Concerns about women’s safety are expressed in paternalistic terms—how do we keep “our women” safe—our mothers and sisters, daughters and daughters-in-law, cousins and friends? Protectiveness is one way to express we care, but in the context of violence, it takes the form of restricting mobility, choice and freedom.
Protection against violence outside the home becomes the pretext for control. A different category of violence emerges when education is interrupted, livelihood options are (de)limited and choice of friends and life-partners restricted or dictated. Women are told—wear this, do that, don’t go there, don’t talk to such people, don’t make eye contact. Discussing harassment situations at workshops, we learn that the “victim” should have said “no” clearly and firmly. Women are safe when they behave and speak in ways that ensure their safety. Women are unsafe when they make unsafe choices (dress, work, any).
This logic is extended, when the home is described as a “safe haven;” if women want to be safe, they should stay at home. But the home is not safe either. If the streets are full of marauders who are easily tempted into violence, predators lurk in the home. As much as they are the individual who beats and tortures a spouse or the relative who gropes, fondles or rapes the vulnerable, predators are also the family that thinks that a baby girl is a lesser child, that cousins are promised to each other or that the resident domestic worker also offers sexual services.
There are no safe havens for women. Nor, I believe, should there be. The idea of a safe haven to me seems to endorse the idea that it is acceptable that other places are unsafe. I say, it’s time we dumped that idea altogether.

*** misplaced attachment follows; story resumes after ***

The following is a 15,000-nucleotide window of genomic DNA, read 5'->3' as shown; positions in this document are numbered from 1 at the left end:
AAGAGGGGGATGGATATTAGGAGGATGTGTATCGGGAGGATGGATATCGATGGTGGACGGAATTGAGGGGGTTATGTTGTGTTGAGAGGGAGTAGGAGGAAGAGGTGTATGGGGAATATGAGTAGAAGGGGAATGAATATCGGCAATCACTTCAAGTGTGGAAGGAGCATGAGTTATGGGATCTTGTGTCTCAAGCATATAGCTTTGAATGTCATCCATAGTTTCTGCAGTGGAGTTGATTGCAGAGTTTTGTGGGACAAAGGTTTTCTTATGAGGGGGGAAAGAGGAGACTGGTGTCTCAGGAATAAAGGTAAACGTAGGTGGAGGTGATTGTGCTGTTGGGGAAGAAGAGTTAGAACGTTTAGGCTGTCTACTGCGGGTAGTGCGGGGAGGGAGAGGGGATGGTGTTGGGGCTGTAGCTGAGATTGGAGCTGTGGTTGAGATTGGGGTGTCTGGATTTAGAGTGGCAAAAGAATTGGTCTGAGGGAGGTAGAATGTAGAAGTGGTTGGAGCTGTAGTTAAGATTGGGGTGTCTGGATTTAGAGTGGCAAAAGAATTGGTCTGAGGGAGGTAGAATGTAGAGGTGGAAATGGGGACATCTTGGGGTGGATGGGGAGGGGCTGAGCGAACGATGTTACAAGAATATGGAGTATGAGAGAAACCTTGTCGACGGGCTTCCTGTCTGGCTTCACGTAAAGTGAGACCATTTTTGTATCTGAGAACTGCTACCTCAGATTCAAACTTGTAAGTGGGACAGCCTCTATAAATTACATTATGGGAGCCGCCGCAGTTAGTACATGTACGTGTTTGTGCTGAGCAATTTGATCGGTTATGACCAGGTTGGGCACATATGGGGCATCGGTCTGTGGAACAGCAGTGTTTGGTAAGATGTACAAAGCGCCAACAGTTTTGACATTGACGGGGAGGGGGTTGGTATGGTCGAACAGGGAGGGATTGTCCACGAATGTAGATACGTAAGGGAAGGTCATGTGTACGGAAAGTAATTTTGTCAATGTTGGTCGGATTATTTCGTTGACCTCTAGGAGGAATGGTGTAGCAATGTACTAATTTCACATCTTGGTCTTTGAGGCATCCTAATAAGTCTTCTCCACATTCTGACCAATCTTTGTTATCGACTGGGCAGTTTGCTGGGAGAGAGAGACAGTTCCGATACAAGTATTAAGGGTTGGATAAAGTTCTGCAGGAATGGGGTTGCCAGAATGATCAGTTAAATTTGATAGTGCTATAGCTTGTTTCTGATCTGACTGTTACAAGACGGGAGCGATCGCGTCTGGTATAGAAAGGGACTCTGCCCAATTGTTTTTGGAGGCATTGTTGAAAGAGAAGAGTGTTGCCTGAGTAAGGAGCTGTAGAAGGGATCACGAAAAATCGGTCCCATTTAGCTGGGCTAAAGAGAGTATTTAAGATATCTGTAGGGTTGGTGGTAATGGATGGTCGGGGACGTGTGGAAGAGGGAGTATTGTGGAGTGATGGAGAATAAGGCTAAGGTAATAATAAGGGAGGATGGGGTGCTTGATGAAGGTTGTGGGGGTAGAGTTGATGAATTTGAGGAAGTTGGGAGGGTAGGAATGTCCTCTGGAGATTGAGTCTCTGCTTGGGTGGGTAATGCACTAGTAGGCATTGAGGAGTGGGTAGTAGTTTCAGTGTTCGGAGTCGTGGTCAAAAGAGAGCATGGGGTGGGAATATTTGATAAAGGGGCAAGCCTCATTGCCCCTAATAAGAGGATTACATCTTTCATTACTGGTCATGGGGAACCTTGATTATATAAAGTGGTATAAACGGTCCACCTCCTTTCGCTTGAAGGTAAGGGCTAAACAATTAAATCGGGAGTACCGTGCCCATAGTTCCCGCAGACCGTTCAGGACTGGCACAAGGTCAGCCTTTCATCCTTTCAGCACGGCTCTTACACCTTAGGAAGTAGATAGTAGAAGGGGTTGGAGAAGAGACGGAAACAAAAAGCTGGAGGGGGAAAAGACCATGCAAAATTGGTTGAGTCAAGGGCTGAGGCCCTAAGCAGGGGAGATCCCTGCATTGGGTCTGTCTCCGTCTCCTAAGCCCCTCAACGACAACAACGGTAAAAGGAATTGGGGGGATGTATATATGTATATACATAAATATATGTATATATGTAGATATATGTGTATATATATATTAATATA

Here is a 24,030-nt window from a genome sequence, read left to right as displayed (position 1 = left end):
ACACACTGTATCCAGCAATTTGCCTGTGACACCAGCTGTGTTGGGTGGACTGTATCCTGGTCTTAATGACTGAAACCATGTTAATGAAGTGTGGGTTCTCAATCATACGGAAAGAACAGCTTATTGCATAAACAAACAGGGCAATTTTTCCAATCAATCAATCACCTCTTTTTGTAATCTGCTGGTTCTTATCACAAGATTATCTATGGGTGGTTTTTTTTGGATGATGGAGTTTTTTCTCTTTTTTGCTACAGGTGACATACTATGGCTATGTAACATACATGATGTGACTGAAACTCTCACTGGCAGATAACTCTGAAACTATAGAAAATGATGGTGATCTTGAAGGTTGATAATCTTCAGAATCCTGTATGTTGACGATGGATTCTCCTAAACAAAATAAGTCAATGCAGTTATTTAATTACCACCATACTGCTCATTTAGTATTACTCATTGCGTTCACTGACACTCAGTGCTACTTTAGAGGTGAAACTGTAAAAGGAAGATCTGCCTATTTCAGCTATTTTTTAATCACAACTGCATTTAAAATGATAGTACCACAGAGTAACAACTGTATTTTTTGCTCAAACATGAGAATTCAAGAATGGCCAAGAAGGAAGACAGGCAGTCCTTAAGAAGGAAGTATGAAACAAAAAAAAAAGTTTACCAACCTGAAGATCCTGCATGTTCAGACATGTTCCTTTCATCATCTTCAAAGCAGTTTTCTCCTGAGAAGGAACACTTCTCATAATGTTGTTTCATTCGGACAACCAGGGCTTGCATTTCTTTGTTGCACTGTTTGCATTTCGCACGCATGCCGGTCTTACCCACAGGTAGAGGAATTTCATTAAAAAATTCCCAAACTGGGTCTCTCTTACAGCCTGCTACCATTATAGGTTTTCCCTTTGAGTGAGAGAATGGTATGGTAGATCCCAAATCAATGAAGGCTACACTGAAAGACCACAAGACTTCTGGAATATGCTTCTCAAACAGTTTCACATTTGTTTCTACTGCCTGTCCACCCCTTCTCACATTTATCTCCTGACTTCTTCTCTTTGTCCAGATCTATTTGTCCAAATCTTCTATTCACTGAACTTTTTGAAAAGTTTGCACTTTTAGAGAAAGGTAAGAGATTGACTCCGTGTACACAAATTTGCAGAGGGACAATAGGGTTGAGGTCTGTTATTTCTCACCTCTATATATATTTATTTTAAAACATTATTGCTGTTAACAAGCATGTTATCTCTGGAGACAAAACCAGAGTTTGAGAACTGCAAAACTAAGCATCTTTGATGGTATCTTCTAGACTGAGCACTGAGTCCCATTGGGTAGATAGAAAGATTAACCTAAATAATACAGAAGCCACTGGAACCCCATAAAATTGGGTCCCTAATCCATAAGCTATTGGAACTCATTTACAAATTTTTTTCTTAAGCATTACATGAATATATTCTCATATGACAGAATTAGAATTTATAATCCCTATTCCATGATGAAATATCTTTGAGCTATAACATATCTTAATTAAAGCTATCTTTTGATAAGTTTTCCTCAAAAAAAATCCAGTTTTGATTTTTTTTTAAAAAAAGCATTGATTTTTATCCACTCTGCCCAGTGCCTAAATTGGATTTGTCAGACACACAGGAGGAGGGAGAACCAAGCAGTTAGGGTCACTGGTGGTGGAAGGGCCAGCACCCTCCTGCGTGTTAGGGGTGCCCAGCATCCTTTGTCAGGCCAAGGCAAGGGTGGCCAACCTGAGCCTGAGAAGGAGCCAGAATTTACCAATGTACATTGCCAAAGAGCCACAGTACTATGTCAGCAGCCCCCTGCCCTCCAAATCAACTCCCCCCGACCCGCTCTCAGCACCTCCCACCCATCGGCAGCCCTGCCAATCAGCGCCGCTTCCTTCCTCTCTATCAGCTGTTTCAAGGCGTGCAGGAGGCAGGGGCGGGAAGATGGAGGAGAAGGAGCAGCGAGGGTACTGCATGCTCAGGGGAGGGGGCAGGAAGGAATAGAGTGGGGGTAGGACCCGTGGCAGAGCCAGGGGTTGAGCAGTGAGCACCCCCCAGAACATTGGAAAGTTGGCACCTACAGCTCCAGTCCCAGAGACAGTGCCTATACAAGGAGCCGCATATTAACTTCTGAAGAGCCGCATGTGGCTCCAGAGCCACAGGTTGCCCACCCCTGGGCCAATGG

How do we make every place safe for women, men and others? How do we make freedom from fear of violence a part of who we are? By taking responsibility.
Yes, laws matter and governments are responsible first and foremost, for public safety. Yes, we should be careful and thoughtful about potential risks. But we—each of us, all of us, together—also bear responsibility together for the world as it is and as it should be.
The first step is to recognize violence as “violence.” Groping is not acceptable because a girl got on a crowded bus. Staying on to work with the team to meet a project deadline is not seduction. A slightly shapeless roti does not warrant punishment. Enforcing male preference by abusing diagnostic techniques is not freedom of choice. Having been in a relationship does not deprive someone of the right to say ‘no.’ To see violence where we would see lack of caution, poor choices, justice of a sort, passion or punishment—that is the starting point. After December 2012, we may be closer to that starting point than ever before.
The second step is to learn practical ways to stop violence from happening around you. Bell Bajao’s excellent videos offer many examples of simple things that neighbours and bystanders can do to break a moment of violence. In an office situation, if someone looks uncomfortable in an interaction, one might just walk up and interrupt by asking a question. On a train, if women travellers are being heckled, one might appear to join them as a way of communicating that the harassment has been noticed. Within the family, making gender violence a conversation topic can help to share awareness on what is and is not acceptable even within close relationships.
Stopping violence does not need to involve confrontation and danger. It can be as simple as noticing and as sharing what one learns (from ideas to laws to helplines). Being alert and being considerate are more than half the battle won.
The third step is to know the law. We agitate for this law and that, and dissect drafts critically but do we know how to use the law? Are we willing to complain and stay the course? Reporting of violence against women is on the rise, happily, and this is where the role and functioning of the police and courts becomes relevant.